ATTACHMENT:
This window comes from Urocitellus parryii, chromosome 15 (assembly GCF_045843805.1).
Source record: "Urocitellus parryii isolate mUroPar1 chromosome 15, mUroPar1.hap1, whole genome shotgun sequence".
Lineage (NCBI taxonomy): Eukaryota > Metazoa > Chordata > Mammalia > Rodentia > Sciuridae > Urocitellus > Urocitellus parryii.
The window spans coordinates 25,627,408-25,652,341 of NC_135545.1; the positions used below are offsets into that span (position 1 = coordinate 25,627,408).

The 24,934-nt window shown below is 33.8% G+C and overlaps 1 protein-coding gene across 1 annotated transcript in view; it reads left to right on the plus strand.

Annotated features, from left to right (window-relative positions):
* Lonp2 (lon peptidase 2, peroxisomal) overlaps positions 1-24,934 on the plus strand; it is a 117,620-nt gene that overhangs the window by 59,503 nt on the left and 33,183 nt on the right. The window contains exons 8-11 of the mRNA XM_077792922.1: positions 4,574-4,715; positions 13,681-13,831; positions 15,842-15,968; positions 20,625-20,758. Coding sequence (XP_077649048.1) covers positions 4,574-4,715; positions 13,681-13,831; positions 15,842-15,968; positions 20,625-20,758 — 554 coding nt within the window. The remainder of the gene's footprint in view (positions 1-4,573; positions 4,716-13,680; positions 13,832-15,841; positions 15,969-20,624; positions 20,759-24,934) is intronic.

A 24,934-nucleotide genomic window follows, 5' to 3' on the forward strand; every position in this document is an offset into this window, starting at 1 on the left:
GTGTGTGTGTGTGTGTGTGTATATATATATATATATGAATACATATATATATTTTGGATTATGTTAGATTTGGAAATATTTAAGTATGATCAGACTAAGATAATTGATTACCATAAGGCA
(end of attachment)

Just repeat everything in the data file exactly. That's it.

This window comes from Urocitellus parryii, chromosome 15 (assembly GCF_045843805.1).
Source record: "Urocitellus parryii isolate mUroPar1 chromosome 15, mUroPar1.hap1, whole genome shotgun sequence".
Lineage (NCBI taxonomy): Eukaryota > Metazoa > Chordata > Mammalia > Rodentia > Sciuridae > Urocitellus > Urocitellus parryii.
The window spans coordinates 25,627,408-25,652,341 of NC_135545.1; the positions used below are offsets into that span (position 1 = coordinate 25,627,408).

The 24,934-nt window shown below is 33.8% G+C and overlaps 1 protein-coding gene across 1 annotated transcript in view; it reads left to right on the plus strand.

Annotated features, from left to right (window-relative positions):
* Lonp2 (lon peptidase 2, peroxisomal) overlaps positions 1-24,934 on the plus strand; it is a 117,620-nt gene that overhangs the window by 59,503 nt on the left and 33,183 nt on the right. The window contains exons 8-11 of the mRNA XM_077792922.1: positions 4,574-4,715; positions 13,681-13,831; positions 15,842-15,968; positions 20,625-20,758. Coding sequence (XP_077649048.1) covers positions 4,574-4,715; positions 13,681-13,831; positions 15,842-15,968; positions 20,625-20,758 — 554 coding nt within the window. The remainder of the gene's footprint in view (positions 1-4,573; positions 4,716-13,680; positions 13,832-15,841; positions 15,969-20,624; positions 20,759-24,934) is intronic.

A 24,934-nucleotide genomic window follows, 5' to 3' on the forward strand; every position in this document is an offset into this window, starting at 1 on the left:
GTGTGTGTGTGTGTGTGTGTATATATATATATATATGAATACATATATATATTTTGGATTATGTTAGATTTGGAAATATTTAAGTATGATCAGACTAAGATAATTGATTACCATAAGGCA